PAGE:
Slobbers in Horses

Jennifer Rice, DVM
By Jennifer Rice, DVM on Nov. 24, 2023
Horse eating hay out of a net

In This Article


What Is Slobbers in Horses?

Slobbers is the most common cause of hypersalivation (excessive salivation) in horses. Horse slobbers is caused by a fungus called Rhizoctonia leguminicola, which is commonly found in the soil and transmitted in seeds.

Slobbers is not life-threatening, and the symptoms typically resolve on their own if the horse is removed from the fungus.

Symptoms of Slobbers in Horses

  • Hypersalivation or excessive salivation

  • Diarrhea

  • Excessive tearing

  • Frequent urination

  • Stiffness

  • Pregnancy loss

  • Loss of appetite

  • Bloating

  • Death

Causes of Slobbers in Horses

The Rhizoctonia fungus commonly lives in the ground and can be found on legumes such as red clover, white clover, and alfalfa. Specifically, this fungus thrives in environments that have high humidity, drought, and continuous grazing. Because of this, slobbers is often seen during the summer months for horses out on pasture. But it can also be seen in hay if the fungus was growing on the clover at the time of baling.

Hypersalivation occurs after a horse ingests the fungus. This specific fungus produces a toxin called slaframine. Slaframine is irritating and stimulates the horse’s salivary glands, causing excessive drooling.

How Veterinarians Diagnose Slobbers in Horses

Generally, slobbers can be diagnosed based on physical exam and history of your horse’s health. While slaframine ingestion is the most common reason for excessive salivation in horses, it’s always best to have your veterinarian do an exam to rule out other conditions.

An oral exam can make sure there are no foreign objects stuck in the horse's mouth or injuries to the tongue or gums that could cause increased salivation. Other medical conditions such as choke, neurologic conditions, and toxins including black walnut and acorns can lead to excessive salivation.

Treatment of Slobbers in Horses

Slobbers is not typically life-threatening; it’s more of a nuisance to horse owners. Treatment for slobbers is often just removing the horse from the infected pasture, replacing the affected hay, or mowing the pasture down.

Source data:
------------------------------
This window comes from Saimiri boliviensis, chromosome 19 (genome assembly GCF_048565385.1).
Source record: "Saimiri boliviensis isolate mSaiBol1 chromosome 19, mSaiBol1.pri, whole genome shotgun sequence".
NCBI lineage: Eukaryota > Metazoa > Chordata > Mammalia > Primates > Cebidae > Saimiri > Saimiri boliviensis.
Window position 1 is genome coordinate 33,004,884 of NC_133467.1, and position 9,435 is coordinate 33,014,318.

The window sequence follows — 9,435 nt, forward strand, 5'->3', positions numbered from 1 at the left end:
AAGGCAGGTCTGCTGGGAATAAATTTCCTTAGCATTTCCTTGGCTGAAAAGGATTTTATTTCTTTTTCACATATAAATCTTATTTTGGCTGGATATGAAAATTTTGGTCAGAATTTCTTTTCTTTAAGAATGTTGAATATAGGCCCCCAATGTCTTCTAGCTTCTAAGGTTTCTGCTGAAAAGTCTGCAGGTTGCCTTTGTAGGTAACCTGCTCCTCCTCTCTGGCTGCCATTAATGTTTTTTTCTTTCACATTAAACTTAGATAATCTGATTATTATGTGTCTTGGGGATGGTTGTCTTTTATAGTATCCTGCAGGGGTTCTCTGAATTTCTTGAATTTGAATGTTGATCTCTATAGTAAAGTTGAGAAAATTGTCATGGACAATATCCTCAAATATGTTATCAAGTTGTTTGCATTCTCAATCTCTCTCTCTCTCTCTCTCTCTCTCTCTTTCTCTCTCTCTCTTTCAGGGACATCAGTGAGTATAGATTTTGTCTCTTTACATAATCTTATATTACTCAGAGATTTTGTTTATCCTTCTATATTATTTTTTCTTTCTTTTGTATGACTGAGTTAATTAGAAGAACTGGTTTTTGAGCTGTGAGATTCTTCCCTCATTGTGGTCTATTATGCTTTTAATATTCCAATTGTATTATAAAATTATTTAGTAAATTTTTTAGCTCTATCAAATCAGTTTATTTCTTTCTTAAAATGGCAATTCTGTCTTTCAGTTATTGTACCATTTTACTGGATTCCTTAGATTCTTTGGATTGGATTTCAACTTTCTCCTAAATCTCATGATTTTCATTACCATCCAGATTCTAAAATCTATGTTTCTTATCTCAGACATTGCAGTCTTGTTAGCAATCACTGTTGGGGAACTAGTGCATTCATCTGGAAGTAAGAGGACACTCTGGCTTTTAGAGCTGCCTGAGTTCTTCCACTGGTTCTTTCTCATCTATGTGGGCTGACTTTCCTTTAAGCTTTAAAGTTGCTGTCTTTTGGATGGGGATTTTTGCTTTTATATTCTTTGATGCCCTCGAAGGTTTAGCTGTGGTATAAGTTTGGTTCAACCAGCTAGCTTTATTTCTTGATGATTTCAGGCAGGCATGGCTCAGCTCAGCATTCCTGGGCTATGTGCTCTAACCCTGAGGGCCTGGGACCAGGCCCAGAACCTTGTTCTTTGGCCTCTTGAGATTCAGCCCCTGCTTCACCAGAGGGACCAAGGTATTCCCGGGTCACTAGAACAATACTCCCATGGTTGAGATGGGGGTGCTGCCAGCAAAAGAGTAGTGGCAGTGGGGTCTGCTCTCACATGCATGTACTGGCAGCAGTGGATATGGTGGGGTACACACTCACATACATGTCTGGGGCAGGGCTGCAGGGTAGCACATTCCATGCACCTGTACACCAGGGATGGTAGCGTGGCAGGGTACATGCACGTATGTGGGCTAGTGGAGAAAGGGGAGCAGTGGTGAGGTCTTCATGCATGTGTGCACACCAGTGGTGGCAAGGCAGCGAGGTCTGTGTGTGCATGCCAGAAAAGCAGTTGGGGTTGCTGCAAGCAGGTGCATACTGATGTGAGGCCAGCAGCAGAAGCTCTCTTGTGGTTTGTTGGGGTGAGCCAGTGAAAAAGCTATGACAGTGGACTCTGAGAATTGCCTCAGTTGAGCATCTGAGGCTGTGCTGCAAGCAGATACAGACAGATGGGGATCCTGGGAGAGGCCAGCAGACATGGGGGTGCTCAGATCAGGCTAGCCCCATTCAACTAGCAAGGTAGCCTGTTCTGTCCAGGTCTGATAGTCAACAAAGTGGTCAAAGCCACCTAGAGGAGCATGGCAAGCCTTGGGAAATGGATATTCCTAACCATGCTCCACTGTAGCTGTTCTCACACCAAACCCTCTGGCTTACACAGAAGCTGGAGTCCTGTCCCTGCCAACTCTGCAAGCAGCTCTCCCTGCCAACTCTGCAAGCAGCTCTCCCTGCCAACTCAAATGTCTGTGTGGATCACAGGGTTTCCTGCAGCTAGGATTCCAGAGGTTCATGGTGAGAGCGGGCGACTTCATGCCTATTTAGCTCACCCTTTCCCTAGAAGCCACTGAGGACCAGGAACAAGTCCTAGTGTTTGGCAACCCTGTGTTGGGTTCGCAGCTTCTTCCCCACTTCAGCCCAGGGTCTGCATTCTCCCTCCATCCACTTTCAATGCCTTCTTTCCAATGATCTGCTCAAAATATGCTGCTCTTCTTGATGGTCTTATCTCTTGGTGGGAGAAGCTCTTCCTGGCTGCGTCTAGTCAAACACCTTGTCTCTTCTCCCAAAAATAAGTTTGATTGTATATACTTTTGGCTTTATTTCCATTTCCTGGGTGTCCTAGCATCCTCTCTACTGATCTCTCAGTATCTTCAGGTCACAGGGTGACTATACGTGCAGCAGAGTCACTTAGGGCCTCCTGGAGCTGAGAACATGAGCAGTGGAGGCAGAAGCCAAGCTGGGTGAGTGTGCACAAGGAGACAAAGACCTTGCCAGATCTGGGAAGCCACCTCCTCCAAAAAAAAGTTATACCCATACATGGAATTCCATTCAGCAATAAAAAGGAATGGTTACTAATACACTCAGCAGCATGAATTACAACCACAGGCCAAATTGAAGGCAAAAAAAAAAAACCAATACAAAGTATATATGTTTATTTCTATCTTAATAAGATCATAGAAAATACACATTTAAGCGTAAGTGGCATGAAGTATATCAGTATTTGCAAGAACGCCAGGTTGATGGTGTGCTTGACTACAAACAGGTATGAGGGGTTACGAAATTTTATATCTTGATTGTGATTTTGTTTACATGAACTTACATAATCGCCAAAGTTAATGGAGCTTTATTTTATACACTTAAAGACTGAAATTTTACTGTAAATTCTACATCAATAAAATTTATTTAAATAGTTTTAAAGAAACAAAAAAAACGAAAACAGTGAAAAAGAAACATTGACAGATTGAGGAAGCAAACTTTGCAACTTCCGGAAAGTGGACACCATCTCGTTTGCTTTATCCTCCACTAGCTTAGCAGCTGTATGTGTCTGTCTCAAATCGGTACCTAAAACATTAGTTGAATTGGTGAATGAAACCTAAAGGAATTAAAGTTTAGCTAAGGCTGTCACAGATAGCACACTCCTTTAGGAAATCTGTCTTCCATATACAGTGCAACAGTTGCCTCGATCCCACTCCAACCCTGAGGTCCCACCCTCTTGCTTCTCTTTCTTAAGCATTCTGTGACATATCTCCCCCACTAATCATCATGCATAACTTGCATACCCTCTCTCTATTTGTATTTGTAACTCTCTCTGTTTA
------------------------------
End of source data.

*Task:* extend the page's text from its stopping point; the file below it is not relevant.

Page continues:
The excessive salivation should be mitigated within a few hours of removing the infected food source. Providing the horse with fresh water can help prevent dehydration caused by the increase in salivation.

Recovery and Management of Slobbers in Horses

Slobbers generally resolves quickly after the horse is removed from the infected legumes. Horses recover quickly with little to no side effects or other consequences.

But excessive salivation could possibly lead to dehydration, so always allow your horse access to fresh water. If a horse eats excessive amounts of the toxin, mouth ulcerations could potentially occur.  If you are concerned that your horse may have ulcerations, it is best to call your veterinarian for an oral exam. Until they can be seen, remove the food source (pasture or hay) that has contaminated toxin.

Prevention of Slobbers in Horses

Prevention of slobbers from occurring may mean reducing the clover concentrations in the pasture by seeding with other grasses and using good pasture management practices. These practices include fertilizing, resting, and rotating the pastures.

Slobbers in Horses FAQs

How do you get rid of horse slobbers?

You can stop slobbers in horses by removing the fungus-infected food source. This can be done by removing the horse from the pasture or cutting down the pasture short.

Is slobbers bad for horses?

Slobbers is generally considered not life-threatening. Instead, it’s more of a nuisance.

What causes horse slobbers?

Slobbers is caused by a toxin called slaframine that is produced by the Rhizoctonia leguminicola fungus. It commonly infects legume plants that horses may eat.

How long does slobbers last in horses?

Slobbers typically lasts as long as the affected horse eats the infected food source. The excessive salivation will begin to slow a few hours after the horse is removed from the infected food source.

Featured Image: Anja Janssen/iStock / Getty Images Plus via Getty Images

Jennifer Rice, DVM


Jennifer Rice, DVM


Dr. Jennifer Rice is a 2017 graduate from Purdue College of Veterinary Medicine where she specialized in Equine medicine. Since graduating...

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